ABP hands Hams Hall operations to Maritime Transport

The deal signed last week between Associated British Ports and Maritime Transport has seen management at Hams Hall international intermodal terminal change hands for only the third time in its 25-year history. Maritime has moved up from the status of major customer to managerial operator in a development that suits both parties. The change of management takes effect on 3 July.

Hams Hall, near Birmingham, is no stranger to its new managers, Maritime Transport. The logistics company has been an anchor customer at the international intermodal terminal for most of its life. It came as no surprise to industry insiders when the company announced it would be assuming a managerial role, in line with their ambitious expansion plans and stated policy of increasing their rail freight operations. Hams Hall is ideally sited to promote their ‘trunk rail, last mile road’ intentions.

heart of the UK logistics network

Associated British Ports (ABP), which describes itself as the UK’s leading ports group, has awarded a long-term lease to Maritime Transport to operate Hams Hall. Not surprisingly, as Hams Hall is about as far as possible from the coast, ABP have found a partner whose logistics speciality is most certainly directed towards dry land.

Hams Hall Birmingham

As one of the UK’s busiest rail freight terminals, Hams Hall plays a central role in the nation’s logistics network. It’s a golden triangle location, at the heart of the UK market and distribution network. “Its expert team and strategic location have made it an important part of ABP’s portfolio for almost 25 years”, said the port company in their statement.

Well placed to develop

Maritime Transport, a long-standing ABP customer at the terminal, has been pursuing a wider strategy, aimed at transporting more cargo by rail. Over the last three years, they have established and grown their successful Intermodal sector. The purpose-built site at Hams Hall offers the opportunity for Maritime to expand further implement that policy and grow their business. The terminal has been steadily attracting new traffic, such as the Liverpool round trip recently introduced.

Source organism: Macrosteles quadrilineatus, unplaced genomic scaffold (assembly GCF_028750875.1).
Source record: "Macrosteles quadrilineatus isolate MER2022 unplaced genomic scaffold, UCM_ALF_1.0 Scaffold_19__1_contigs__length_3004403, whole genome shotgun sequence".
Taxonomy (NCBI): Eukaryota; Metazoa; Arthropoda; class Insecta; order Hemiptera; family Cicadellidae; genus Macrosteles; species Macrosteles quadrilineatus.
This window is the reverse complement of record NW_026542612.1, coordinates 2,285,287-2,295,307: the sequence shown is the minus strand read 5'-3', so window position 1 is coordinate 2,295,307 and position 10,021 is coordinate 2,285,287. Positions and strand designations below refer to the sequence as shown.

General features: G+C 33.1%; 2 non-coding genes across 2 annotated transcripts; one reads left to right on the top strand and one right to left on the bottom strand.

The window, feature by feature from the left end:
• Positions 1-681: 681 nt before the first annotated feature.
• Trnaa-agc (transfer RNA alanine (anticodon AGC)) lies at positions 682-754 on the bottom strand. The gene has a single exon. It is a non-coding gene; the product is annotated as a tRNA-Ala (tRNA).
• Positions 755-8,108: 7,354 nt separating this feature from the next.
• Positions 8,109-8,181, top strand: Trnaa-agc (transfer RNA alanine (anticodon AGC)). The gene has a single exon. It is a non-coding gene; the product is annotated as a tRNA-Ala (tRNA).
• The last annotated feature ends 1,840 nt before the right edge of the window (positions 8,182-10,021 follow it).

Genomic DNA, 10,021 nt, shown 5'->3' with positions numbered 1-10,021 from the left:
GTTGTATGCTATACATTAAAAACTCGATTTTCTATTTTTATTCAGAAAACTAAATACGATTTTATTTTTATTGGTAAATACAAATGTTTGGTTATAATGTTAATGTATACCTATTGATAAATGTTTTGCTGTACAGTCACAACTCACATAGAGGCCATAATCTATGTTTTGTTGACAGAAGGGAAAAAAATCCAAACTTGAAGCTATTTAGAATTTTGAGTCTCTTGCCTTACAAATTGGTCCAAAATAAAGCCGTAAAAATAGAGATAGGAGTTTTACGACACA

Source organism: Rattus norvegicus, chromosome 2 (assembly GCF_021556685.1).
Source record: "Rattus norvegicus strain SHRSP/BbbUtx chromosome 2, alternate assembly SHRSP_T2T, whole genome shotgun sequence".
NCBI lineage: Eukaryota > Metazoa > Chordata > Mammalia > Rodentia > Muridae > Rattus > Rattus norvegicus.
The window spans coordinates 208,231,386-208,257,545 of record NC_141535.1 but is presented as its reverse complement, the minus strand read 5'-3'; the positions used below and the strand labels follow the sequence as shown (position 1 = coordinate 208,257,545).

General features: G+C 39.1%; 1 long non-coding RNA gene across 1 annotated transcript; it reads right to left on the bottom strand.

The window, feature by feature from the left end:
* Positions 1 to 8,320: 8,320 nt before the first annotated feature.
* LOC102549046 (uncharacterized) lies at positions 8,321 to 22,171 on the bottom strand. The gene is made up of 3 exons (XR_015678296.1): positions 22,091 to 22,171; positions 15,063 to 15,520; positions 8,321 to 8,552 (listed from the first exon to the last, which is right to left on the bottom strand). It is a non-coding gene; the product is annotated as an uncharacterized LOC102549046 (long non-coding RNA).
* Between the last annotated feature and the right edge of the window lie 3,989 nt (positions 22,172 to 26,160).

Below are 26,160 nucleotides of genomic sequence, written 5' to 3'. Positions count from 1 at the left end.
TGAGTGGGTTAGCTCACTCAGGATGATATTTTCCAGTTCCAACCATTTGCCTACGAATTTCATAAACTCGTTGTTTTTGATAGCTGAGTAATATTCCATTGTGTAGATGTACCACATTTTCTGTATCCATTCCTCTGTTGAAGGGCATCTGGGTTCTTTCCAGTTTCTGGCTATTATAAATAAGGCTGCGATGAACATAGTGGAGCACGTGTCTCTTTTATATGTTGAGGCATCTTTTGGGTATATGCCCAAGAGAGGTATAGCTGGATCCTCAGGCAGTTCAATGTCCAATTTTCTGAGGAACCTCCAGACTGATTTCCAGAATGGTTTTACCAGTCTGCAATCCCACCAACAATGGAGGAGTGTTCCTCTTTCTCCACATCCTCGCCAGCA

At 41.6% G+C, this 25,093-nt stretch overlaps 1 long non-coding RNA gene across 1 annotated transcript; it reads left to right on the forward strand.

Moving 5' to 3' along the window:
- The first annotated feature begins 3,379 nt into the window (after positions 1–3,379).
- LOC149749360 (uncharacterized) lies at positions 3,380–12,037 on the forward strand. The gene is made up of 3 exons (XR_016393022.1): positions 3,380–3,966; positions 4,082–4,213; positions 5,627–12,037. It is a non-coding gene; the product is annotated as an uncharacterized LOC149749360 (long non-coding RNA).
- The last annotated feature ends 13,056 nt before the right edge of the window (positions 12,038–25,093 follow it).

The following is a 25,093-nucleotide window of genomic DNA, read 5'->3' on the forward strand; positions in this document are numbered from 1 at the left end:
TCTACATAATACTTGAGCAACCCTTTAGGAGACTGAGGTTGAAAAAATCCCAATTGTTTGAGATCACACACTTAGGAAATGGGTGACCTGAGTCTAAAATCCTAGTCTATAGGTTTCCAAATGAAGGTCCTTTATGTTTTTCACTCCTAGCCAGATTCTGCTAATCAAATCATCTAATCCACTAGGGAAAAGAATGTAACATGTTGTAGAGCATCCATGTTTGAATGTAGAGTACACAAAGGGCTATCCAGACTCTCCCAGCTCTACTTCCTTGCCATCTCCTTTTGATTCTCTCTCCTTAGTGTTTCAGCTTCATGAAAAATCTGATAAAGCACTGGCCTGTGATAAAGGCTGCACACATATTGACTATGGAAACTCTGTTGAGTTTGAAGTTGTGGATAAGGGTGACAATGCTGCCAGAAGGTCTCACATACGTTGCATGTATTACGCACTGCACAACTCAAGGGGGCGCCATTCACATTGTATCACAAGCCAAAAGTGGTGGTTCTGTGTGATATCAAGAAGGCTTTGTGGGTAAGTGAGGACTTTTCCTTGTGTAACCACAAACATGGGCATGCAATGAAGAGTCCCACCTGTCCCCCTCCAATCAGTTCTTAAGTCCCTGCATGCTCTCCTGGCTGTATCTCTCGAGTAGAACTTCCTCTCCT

Alastair Welsh of Associated British Ports

“We have enjoyed a successful partnership with Maritime Transport”, said ABP’s Alastair Welch, their regional director. “As a customer of ours at Hams Hall, we know they are well placed to develop Hams Hall further, incorporating it into their offer for sustainable supply chain solutions to their customers. We look forward to working with them on a smooth transition and wish them and the team at Hams Hall all the very best.”

A critical location in Maritime plans

The Hams Hall Channel Tunnel Freight Terminal, as it was originally known, was opened amid much fanfare in July 1997 by the then deputy prime minister John Prescott. Associated British Ports took over operations in 2002. The extensive rail freight terminal sits to the south of the Hams Hall business park. It has international cargo clearance and storage for 6,000 TEU.

“We have long viewed the Rail Freight Terminal at Hams Hall as a critical location in our plans to move more cargo by rail”, said John Williams, the executive chairman of Maritime Transport. “We have long viewed the Rail Freight Terminal at Hams Hall as a critical location in our plans to move more cargo by rail and we are delighted to have been able to work closely with ABP to agree a long-term solution for Maritime to operate the rail terminal. We are fully focussed on offering the best, secure and sustainable solutions to our customers reducing the environment impact of their supply chains.”

Hams Hall, near Birmingham was built on the site of the city corporation’s power stations – a site chosen for its excellent rail connections. The power stations may be gone, but the site still generates plenty trade for the region.

Author: Simon Walton

Simon Walton is RailFreight's UK correspondent.

1 comment op “ABP hands Hams Hall operations to Maritime Transport”

bönström bönström|16.06.22|11:20

A win win it seems.
For sake of railways, what all is about…, both parties, now together, may attend bottlenecks, unnecessarily, plaguing Industry..
A New Old Railway decisively has to be constructed for! For sake of quality, of sustainably reduced track charges, etc., capacity and utilisation of investments made, shall no longer be hampered, due to simple technicalities. Safely allowed 70.000 pound axial load is a min.. Electrification, yes, but a timely, etc., etc.

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